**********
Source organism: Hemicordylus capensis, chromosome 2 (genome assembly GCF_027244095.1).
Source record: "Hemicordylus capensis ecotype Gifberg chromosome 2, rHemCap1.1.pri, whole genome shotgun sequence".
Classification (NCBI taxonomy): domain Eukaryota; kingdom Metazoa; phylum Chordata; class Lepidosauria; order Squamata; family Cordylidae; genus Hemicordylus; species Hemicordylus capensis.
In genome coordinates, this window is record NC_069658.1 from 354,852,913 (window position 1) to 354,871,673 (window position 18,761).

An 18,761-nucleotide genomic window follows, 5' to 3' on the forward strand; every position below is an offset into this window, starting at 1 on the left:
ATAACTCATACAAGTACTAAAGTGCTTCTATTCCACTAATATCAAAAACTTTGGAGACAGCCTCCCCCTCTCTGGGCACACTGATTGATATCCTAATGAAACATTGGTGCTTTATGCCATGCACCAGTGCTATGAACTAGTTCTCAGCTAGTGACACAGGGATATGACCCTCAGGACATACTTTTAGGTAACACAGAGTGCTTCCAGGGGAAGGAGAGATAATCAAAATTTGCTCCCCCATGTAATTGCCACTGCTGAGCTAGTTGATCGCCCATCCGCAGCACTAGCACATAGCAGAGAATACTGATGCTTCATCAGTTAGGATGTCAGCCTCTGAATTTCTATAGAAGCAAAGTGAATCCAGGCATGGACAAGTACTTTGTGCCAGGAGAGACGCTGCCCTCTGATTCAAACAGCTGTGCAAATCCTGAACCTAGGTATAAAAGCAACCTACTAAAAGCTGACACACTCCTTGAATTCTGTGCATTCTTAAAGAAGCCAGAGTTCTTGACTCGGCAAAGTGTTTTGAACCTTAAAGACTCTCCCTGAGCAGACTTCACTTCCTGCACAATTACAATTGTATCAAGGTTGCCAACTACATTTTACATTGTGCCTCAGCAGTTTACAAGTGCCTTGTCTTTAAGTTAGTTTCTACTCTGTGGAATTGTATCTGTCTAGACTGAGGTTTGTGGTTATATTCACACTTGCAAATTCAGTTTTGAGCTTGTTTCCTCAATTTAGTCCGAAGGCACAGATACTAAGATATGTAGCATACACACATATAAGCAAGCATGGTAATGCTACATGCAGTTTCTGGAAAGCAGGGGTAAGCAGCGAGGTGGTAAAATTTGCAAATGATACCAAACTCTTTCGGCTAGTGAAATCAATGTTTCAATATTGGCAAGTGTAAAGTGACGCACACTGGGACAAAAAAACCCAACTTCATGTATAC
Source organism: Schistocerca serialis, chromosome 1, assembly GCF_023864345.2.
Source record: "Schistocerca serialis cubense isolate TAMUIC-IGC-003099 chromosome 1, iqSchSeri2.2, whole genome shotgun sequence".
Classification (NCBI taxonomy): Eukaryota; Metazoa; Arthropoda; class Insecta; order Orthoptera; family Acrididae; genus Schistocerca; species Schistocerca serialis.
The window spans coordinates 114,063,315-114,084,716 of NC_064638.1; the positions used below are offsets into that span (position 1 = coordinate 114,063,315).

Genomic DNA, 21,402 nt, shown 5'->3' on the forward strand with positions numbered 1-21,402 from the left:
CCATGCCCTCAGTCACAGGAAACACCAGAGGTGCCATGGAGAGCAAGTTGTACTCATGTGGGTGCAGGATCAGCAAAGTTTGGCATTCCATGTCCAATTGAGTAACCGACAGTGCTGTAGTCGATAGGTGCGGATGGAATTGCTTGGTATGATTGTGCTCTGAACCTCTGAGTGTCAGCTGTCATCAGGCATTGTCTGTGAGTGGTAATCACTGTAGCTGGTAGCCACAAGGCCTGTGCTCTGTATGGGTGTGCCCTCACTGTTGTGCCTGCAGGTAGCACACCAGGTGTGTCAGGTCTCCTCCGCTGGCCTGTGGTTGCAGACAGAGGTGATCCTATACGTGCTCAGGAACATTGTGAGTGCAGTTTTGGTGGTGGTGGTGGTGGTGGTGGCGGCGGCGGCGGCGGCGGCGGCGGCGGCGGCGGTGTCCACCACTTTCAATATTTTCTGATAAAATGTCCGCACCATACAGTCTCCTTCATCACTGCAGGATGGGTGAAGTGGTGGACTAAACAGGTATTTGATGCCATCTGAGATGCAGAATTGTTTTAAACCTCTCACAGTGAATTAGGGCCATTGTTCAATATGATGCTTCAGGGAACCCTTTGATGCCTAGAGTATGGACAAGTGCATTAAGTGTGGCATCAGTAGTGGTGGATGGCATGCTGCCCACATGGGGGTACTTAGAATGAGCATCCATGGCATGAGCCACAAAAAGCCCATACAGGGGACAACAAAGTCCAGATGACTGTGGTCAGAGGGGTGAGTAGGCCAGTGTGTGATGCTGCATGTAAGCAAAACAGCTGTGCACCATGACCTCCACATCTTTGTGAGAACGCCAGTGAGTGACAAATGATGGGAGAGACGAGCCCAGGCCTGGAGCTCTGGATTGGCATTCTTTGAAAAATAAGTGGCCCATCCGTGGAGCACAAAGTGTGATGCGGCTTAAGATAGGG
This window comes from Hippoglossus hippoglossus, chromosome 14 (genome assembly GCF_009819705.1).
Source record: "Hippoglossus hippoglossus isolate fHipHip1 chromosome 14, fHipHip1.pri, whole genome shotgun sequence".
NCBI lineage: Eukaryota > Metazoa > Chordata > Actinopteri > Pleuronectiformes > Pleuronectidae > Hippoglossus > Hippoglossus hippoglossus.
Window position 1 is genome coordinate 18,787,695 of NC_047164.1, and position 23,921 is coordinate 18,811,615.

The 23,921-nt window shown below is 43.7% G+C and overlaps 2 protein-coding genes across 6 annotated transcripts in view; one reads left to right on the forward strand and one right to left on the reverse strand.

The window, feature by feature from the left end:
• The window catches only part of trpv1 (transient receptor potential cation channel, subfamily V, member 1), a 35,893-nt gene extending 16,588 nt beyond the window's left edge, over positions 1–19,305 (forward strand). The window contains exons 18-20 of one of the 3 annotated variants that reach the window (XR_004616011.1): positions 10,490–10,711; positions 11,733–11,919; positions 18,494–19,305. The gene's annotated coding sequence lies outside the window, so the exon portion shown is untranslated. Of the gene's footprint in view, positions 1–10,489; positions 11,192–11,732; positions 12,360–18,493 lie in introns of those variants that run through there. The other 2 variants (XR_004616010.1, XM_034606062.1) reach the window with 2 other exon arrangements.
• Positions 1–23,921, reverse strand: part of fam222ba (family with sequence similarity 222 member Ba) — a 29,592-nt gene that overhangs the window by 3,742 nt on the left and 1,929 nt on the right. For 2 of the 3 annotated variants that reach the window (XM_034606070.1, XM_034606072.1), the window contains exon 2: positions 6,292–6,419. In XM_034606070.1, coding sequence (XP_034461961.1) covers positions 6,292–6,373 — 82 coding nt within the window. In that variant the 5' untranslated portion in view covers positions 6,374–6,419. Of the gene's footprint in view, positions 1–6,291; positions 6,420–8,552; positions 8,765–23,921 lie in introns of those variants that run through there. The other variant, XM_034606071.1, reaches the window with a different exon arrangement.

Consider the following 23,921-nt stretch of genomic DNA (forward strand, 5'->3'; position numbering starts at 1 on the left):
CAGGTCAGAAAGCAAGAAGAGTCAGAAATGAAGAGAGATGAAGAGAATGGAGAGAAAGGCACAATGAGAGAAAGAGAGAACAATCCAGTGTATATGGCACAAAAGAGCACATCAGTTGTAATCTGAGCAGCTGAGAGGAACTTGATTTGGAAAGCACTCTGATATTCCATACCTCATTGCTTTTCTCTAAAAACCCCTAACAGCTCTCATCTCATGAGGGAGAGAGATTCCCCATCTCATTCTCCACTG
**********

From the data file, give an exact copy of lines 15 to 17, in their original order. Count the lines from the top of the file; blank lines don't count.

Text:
NCBI lineage: Eukaryota > Metazoa > Chordata > Actinopteri > Pleuronectiformes > Pleuronectidae > Hippoglossus > Hippoglossus hippoglossus.
Window position 1 is genome coordinate 18,787,695 of NC_047164.1, and position 23,921 is coordinate 18,811,615.

The 23,921-nt window shown below is 43.7% G+C and overlaps 2 protein-coding genes across 6 annotated transcripts in view; one reads left to right on the forward strand and one right to left on the reverse strand.